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The Influence of Age and Alzheimer’s Pathology on Hippocampal Function


An abundance of research has demonstrated that aging is associated with declines in cognition, particularly episodic memory. A similarly large body of work has highlighted the underlying age-related functional alterations that occur within the hippocampus and surrounding medial temporal lobes (MTL) that may give rise to memory impairment. However, aging is also associated with the accumulation of Alzheimer’s disease pathology, namely beta-amyloid plaques (Abeta) and tau neurofibrillary tangles, which have been associated with a host of neural and behavioral changes, even in those without the disease. As such, it is unclear to what extent our understanding of age-related decline is attributable to the accumulation of pathology. Using a combination of neuropsychological assessment, structural and functional magnetic resonance imaging, and positron emission tomography, I will present two projects which seek to quantify hippocampal function in cognitively normal older adults, assess how Abeta and tau interact to alter neural activity, and define a functional mechanism through which pathology leads to episodic memory decline.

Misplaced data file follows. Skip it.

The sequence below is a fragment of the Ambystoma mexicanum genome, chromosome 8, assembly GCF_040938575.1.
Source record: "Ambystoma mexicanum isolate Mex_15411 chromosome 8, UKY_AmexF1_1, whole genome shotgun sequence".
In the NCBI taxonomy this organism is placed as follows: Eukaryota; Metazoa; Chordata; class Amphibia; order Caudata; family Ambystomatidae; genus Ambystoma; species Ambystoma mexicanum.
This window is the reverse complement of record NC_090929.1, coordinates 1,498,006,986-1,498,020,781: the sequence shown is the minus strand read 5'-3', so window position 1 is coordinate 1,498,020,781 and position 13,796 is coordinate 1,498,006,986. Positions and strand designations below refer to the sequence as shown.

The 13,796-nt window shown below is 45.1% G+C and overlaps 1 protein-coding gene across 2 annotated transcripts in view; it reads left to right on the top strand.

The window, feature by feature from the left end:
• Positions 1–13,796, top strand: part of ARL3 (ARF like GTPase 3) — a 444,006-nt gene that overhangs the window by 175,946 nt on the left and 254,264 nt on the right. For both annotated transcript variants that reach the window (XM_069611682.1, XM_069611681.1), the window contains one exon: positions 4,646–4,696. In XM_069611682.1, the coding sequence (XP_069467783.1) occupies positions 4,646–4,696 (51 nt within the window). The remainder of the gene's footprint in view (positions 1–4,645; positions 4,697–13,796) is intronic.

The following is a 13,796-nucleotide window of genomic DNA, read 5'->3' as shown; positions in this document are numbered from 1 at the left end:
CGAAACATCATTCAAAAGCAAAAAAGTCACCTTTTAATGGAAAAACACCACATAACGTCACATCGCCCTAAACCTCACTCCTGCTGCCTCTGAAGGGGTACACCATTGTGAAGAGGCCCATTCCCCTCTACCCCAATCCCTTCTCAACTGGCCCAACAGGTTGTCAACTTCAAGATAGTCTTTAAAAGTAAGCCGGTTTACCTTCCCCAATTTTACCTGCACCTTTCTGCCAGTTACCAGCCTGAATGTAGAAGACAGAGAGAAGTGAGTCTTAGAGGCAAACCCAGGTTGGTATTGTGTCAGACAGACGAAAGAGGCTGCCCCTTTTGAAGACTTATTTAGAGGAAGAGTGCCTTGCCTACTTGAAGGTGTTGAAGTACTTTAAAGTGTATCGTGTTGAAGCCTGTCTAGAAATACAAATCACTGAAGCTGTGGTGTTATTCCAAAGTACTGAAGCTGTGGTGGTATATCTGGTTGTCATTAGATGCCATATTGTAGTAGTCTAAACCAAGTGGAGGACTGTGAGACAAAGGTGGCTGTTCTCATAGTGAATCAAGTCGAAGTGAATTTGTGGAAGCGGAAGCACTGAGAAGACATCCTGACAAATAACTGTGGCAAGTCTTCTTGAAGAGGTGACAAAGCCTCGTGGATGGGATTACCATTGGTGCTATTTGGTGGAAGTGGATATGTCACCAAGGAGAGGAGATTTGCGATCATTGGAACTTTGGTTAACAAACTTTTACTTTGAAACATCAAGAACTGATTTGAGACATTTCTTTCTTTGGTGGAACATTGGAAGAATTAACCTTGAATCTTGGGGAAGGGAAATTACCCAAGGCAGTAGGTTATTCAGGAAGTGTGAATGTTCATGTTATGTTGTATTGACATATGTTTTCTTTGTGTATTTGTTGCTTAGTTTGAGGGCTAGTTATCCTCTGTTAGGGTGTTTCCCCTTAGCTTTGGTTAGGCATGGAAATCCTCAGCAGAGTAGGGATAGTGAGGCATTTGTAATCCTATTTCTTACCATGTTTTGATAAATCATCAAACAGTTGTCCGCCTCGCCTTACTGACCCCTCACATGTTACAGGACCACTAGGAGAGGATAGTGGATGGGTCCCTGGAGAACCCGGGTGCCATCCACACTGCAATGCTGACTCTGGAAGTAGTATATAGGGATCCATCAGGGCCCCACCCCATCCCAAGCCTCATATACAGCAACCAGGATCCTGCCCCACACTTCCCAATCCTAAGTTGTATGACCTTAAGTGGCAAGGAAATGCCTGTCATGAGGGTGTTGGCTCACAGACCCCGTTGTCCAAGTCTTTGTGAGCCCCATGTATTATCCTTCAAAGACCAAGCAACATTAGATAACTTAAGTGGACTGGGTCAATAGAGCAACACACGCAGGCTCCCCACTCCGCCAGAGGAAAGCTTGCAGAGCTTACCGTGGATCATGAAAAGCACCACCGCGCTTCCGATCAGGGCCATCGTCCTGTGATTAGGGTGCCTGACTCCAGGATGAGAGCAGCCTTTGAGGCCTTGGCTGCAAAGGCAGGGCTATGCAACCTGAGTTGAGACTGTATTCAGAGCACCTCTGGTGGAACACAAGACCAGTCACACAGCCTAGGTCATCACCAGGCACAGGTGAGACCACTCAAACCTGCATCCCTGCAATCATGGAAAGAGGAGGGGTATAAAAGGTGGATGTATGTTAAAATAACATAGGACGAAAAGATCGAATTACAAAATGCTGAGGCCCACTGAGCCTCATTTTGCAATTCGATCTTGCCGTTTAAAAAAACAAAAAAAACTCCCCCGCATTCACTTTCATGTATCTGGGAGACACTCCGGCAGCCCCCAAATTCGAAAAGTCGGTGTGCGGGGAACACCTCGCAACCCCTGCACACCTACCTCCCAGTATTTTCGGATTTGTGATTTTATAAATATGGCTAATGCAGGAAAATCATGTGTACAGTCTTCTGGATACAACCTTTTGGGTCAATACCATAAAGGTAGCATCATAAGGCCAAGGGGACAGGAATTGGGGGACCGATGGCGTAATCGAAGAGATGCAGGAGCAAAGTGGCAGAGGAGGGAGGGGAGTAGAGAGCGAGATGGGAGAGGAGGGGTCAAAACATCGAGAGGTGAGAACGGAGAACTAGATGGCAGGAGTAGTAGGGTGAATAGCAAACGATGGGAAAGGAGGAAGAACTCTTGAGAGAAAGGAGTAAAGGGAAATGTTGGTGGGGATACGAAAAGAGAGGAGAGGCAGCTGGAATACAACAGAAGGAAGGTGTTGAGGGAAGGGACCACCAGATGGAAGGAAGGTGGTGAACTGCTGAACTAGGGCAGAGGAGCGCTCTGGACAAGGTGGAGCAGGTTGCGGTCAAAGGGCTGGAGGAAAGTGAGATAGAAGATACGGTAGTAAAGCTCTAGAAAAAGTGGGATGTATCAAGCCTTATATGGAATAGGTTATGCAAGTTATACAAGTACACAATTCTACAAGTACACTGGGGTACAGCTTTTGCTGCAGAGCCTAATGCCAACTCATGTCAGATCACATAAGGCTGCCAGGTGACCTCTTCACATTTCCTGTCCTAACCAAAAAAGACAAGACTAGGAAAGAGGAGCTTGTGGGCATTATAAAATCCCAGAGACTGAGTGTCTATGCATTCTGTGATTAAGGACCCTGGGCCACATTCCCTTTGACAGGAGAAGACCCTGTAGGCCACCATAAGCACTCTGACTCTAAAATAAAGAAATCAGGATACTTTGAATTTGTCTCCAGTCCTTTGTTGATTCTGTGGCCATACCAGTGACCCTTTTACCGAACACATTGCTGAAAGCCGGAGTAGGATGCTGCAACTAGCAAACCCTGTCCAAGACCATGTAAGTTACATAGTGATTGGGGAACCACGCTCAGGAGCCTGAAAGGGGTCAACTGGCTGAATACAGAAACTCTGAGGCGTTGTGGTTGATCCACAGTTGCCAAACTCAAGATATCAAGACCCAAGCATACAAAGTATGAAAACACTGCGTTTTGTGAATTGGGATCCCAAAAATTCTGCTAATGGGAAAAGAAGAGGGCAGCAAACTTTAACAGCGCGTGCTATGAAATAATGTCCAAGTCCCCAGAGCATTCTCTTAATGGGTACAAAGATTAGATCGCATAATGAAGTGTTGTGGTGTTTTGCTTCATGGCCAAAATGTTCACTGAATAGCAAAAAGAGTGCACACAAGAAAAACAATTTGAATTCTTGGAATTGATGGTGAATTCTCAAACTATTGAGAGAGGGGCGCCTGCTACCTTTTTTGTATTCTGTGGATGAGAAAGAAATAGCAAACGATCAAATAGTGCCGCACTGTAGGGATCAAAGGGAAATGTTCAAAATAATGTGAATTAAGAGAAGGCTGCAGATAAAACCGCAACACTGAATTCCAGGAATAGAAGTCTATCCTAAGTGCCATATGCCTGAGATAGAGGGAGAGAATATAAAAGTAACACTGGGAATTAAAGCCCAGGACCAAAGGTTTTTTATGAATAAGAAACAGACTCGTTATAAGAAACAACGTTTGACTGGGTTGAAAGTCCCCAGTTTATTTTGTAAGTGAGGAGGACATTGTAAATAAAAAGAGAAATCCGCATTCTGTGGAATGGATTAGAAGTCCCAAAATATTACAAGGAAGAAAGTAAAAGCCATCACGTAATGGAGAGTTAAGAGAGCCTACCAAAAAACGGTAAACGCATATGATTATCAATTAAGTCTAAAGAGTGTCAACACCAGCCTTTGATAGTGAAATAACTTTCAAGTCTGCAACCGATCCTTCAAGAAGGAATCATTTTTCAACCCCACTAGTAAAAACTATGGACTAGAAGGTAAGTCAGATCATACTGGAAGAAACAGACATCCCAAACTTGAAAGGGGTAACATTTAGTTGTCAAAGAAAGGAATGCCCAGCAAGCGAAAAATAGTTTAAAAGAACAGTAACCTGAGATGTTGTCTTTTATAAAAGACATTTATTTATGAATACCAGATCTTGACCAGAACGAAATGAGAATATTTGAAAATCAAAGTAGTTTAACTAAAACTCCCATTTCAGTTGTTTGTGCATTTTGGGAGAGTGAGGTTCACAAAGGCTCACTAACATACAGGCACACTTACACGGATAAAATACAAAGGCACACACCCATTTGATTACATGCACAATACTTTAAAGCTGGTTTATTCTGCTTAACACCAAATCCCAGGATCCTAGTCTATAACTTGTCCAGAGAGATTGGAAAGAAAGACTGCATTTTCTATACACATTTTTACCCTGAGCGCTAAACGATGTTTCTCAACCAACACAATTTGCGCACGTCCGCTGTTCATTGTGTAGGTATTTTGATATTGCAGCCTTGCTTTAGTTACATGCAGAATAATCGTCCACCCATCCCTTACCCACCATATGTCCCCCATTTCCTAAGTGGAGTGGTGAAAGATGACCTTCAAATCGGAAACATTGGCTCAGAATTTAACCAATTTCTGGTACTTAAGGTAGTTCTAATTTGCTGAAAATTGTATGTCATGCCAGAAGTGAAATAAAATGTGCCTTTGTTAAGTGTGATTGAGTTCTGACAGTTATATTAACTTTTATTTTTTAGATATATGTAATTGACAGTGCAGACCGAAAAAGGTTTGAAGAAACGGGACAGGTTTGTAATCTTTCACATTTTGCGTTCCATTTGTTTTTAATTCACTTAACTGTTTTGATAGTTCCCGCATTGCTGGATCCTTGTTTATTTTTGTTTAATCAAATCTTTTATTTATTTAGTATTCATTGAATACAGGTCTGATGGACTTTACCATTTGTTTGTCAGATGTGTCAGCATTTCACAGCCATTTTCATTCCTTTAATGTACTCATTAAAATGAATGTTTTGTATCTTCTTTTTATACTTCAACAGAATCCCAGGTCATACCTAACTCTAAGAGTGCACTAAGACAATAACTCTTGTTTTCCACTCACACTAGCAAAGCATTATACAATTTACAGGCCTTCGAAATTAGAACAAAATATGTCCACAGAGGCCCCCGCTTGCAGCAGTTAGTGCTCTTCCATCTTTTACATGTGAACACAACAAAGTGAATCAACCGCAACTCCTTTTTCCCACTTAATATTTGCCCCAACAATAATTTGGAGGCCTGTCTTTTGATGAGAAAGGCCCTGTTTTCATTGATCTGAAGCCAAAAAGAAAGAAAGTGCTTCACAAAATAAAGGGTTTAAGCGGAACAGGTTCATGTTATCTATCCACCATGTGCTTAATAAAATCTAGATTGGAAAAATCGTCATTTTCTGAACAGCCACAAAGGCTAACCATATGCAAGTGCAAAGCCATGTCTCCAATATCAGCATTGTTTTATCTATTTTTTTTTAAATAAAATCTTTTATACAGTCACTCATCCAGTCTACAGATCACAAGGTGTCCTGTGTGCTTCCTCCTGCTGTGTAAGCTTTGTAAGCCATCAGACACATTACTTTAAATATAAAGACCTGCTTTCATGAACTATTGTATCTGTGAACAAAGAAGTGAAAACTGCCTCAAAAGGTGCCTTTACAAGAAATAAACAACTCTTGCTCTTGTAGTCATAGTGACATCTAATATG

The first project focuses on a function commonly attributed to the hippocampus called pattern separation. Here, using a lure discrimination memory paradigm, I demonstrate that cognitively normal older adults exhibit a behavioral shift from pattern separation towards pattern completion that is associated with elevated neural activity in the hippocampus and MTL. Additionally, I show that Abeta and tau are uniquely associated with two measures of neural function during memory encoding, suggesting that Abeta and tau pathology likely interact to produce aberrant neural activity in older adults. In the second project, I use a technique called representational similarity analysis to explore the relationship between memory encoding and retrieval. Here, I demonstrate that older adults exhibit greater neural similarity between encoding and retrieval for incorrect lures (i.e. false alarm) relative to correct lures. I also demonstrate that false alarm similarity is associated with tau, but only in older adults without Abeta. This suggests that, independent of Abeta, tau can disrupt memory function, specifically by altering the relationship between neural activity during encoding and retrieval. In sum, this research indicates that Alzheimer’s pathology alters hippocampal function in a way that leads to episodic memory impairment in cognitively normal older adults, and should be considered when addressing future questions about aging and memory.

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